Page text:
What do we know about the Chinese Mar-a-Lago intruder?

The Chinese woman charged with trespassing at Trump’s Mar-a-Lago will go on trial Sept. 9. Here’s what we know about her.

The Chinese woman charged with trespassing at Trump’s Mar-a-Lago will go on trial Sept. 9. Here’s what we know about her.

If the first day is any indication, the trial of Yujing Zhang, the Chinese businesswoman accused of trespassing at President Donald Trump’s Mar-a-Lago club, will be a bizarre affair unlikely to answer the central question on the minds of many: Is Zhang a Chinese intelligence asset or a clumsy tourist who made the mistake of a lifetime?

In an opening statement Monday afternoon that lasted less than one minute, Zhang gave her side of the story, declaring in halting English: “Good afternoon, grand jury. What I want to say … I don’t believe I did anything wrong. And thank you, USA.”

Zhang, 33, is representing herself during her trial at the Fort Lauderdale federal courthouse. She was coaxed into giving an opening statement by U.S. District Judge Roy Altman only after initially refusing to speak. Altman also had to send Zhang to change her outfit when she showed up for morning jury selection in her prison garb rather than civilian clothes.

The judge repeatedly encouraged Zhang to let the Federal Public Defender’s Office represent her, but she refused in an awkward series of exchanges in English and Mandarin, helped by a translator. She faces a maximum of six years in prison on charges of entering restricted property and lying to a federal agent stemming from her attempt to enter the president’s Palm Beach club on March 30. She is also being investigated as a potential spy in a classified national-security investigation. Trump was staying at Mar-a-Lago that weekend but was out golfing during the incident.

Assistant U.S. Attorney Michael Sherwin, one of two prosecutors, told the jury that Zhang had lied multiple times to Secret Service agents and Mar-a-Lago staff in order to gain entry for a charity event, even though she learned the gala had been canceled days earlier.

The prosecutor told the 12-person jury that Zhang gave a variety of misleading explanations to agents and staff before her arrest. Among them: that she had come to the president’s Palm Beach club to use the pool, that she had been invited to a United Nations Chinese-American Association event, and finally that she wished to engage in trade and economic negotiations with Trump and his daughter, Ivanka.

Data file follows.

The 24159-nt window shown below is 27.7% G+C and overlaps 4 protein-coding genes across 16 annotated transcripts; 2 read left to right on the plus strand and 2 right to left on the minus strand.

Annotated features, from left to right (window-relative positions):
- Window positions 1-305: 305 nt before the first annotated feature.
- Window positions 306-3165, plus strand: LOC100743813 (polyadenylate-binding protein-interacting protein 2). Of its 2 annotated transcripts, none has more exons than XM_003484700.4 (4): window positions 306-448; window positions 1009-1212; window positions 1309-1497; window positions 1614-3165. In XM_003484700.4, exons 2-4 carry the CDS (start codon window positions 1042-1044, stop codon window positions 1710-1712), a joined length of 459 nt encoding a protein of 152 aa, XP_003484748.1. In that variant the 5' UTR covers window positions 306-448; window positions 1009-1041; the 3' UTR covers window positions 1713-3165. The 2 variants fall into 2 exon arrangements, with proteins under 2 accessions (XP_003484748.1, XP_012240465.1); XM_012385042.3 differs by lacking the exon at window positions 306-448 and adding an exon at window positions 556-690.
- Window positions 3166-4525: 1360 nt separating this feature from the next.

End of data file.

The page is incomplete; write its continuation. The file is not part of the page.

“In no way was this defendant authorized to be there,” Sherwin said. “She lied multiple times.”

The prosecutor said that after Zhang’s arrest, federal agents discovered evidence on her iPhone 7 showing she had received text messages while she was still in China saying the Mar-a-Lago event on March 30 was canceled.

Zhang received the bad news in two “We Chat” messages on March 18 and March 26 from a person she had paid to make the arrangements for her, Sherwin said. Zhang was upset and texted back: “I want a refund.” Despite the cancellation, Zhang left for the United States two days later on March 28.

Prosecutors presented their case chronologically, including testimony by a cab driver who said he took a woman who looked like Zhang to the area around Mar-a-Lago on March 29, the day before her arrest.

Willy Isidore said he picked up the woman at the Colony Hotel in Palm Beach and she asked him to give her a ride to Mar-a-Lago.

“She said she didn’t have an invitation,” Isidore testified. “I told her, ‘If you don’t have an invitation, you can’t get in.’ ”

Instead, he drove her to the neighborhood around Trump’s private club. He said the woman was talking on her cellphone and taking pictures the whole time.

When he brought her back to the Colony Hotel, Isidore said the woman asked for a receipt and he gave her his business card.

“She told me her name was Veronica,” Isidore testified.